Luke Williams, the head coach of Notts County, expressed his delight at the return of defender Adam Chicksen to the team. Chicksen had been sidelined since mid-September, and his return is a significant boost for a squad that Williams admits is currently "light."
"We need more guys available," Williams stated, "Adam Chicksen is great. He brings so much intensity to the team." The coach also hinted at the possibility of Chicksen playing in different positions, adding, "I'm really pleased he got some minutes."
Williams also addressed the importance of the upcoming game on Tuesday. "They're all important," he said, emphasising the significance of every match. Yet, he voiced his discontent over the team’s showing in the final 45 minutes of their last match.
"I find it so difficult to accept," Williams confessed. "We played like it wasn't important." He was left puzzled, questioning how his squad, a group he’s certain has the mettle to be top-tier and square off against any competitor, could lack such spark in their performance.
The coach was particularly frustrated with the team's performance against a side that was "completely a different level" to them. "I understand finding it difficult to get to grips with the game," he said, "but we can be very good. So I don't accept that we played like it didn't mean a lot to us. That's not fair."
Williams' comments highlight the challenges facing Notts County as they navigate their season. With key players bouncing back from injuries and crucial matches just around the corner, the team is on the spot to show the fire and dedication their coach is calling for. As Williams made clear, anything less is simply not acceptable.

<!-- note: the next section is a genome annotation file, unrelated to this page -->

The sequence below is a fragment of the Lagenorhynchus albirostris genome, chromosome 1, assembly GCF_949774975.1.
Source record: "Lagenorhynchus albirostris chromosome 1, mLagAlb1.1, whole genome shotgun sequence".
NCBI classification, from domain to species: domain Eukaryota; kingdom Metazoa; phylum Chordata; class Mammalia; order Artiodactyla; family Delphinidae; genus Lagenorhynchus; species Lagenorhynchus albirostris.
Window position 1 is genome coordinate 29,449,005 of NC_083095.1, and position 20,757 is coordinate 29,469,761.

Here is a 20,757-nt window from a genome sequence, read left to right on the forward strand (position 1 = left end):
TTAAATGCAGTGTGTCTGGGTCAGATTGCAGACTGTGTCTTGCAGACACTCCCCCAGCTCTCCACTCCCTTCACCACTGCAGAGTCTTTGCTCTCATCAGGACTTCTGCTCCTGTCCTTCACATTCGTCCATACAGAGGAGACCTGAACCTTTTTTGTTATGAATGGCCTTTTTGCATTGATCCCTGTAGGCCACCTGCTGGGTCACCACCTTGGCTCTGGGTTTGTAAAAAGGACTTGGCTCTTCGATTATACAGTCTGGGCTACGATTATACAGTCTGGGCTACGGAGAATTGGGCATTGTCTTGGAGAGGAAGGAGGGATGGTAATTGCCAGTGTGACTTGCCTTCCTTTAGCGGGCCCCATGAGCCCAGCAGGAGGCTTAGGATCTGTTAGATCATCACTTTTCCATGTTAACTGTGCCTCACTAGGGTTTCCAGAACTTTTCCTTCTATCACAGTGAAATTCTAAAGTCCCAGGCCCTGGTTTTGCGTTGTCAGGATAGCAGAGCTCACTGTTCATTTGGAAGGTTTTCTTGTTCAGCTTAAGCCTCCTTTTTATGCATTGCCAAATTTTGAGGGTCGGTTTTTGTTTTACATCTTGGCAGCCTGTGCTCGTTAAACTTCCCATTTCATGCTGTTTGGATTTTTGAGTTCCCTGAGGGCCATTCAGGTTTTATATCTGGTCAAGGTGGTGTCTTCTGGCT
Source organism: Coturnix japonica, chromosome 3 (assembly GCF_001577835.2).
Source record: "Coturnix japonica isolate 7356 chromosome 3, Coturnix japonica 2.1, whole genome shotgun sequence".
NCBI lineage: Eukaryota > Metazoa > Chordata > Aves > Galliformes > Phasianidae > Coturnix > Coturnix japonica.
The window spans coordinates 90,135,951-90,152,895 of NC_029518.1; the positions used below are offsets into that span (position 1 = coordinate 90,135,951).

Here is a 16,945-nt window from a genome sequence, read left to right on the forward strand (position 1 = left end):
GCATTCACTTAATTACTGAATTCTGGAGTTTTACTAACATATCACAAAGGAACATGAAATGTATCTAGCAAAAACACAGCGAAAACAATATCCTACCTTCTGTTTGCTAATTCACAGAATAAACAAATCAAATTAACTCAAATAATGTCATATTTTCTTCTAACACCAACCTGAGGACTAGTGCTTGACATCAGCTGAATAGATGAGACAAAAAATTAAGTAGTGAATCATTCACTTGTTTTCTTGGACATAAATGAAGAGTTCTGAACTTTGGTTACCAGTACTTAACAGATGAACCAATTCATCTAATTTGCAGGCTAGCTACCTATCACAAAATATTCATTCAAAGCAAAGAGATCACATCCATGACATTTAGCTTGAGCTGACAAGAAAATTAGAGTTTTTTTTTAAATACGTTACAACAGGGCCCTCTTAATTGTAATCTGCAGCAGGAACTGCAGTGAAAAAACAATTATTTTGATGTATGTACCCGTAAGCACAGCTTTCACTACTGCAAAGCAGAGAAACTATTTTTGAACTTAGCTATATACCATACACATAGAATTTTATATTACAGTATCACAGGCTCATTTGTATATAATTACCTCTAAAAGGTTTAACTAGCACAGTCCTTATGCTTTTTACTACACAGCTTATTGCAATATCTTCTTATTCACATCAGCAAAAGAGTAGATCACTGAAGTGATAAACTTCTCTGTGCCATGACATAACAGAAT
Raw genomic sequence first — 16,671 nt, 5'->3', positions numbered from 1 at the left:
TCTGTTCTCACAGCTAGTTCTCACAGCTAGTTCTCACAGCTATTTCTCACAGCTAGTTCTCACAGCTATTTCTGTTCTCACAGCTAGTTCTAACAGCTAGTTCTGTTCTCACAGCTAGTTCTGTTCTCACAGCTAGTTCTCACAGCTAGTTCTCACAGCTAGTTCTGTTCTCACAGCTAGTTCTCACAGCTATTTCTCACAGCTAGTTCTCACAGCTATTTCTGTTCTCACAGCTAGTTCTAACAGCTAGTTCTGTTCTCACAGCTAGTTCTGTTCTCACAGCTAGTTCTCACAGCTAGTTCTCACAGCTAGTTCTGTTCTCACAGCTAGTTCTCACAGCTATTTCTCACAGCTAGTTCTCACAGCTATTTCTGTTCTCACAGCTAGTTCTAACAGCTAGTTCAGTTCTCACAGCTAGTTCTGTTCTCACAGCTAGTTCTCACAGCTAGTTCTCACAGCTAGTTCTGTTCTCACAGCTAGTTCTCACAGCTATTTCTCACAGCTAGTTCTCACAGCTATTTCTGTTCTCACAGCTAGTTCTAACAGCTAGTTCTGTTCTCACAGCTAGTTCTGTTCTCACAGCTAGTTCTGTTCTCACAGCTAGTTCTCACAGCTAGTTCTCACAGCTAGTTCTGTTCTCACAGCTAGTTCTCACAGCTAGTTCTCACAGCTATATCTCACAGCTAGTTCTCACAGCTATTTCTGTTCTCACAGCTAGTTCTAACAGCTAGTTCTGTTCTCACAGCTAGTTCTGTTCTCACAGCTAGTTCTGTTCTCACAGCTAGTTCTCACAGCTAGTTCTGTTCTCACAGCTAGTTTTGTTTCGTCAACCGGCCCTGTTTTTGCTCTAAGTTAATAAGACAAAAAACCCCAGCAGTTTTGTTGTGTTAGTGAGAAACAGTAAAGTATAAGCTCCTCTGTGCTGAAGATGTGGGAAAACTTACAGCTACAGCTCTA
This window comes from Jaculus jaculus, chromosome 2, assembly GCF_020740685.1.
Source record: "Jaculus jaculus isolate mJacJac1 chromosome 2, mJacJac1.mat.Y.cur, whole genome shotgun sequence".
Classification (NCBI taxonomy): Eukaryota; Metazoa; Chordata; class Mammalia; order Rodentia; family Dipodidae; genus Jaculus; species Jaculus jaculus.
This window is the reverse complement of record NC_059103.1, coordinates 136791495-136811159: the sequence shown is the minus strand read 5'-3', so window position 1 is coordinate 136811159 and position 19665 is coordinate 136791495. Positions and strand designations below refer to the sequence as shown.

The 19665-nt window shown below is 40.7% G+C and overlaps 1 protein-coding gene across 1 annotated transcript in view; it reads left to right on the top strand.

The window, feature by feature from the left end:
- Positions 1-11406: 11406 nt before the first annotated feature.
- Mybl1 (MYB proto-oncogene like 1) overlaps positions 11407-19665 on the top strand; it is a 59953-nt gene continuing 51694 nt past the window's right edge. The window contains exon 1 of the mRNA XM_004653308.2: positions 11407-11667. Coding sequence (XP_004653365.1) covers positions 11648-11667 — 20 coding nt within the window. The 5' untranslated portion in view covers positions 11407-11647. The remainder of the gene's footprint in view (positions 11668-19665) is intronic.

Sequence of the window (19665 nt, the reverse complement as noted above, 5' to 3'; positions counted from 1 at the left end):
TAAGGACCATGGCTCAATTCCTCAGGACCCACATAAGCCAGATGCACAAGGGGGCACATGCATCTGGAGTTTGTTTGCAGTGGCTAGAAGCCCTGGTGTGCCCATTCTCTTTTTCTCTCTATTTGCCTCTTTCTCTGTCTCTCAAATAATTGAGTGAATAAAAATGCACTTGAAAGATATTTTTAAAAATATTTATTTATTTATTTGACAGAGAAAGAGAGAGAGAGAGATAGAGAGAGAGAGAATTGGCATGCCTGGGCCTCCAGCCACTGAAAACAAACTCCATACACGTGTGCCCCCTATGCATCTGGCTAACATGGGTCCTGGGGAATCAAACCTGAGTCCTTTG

Read Notts County’s head coach, Luke Williams’ thoughts on the defeat to AFC Wimbledon. He reflects on how there are lessons to be learnt and transparency.
Share your thoughts and opinions on Tuesday night’s game against Crawley, from potential team line-up changes to the opposition and what you would hope to see from the performance. Let us know!
In the aftermath of a disappointing defeat, Notts County’s head coach, Luke Williams, did not shy away from expressing his dissatisfaction. 
The match against AFC Wimbledon proved to be a hard battle, with Notts County unfortunately facing a 4-2 defeat. The match saw Notts County lacking the spark, something Williams didn’t hesitate to point out during his post-match natter.
His straightforward comments sketched a scene of a team grappling to steady themselves, with instances of apprehension and a noticeable lack of command on the field.
Williams expressed his frustration after his team's 4-2 defeat against AFC Wimbledon at their away fixture. Williams didn’t hold back in the post-match interview, speaking his mind with frankness and critique.
When asked about the team’s performance, Williams didn’t hesitate to recognise the lucky break they had at half-time. "No, we're lucky to have even been level at any point in the game other than kick-off. We should have been six nil down at half-time because we played with no intensity. We play like we're terrified to be on the pitch," Williams remarked, highlighting the lack of composure and control in the first half.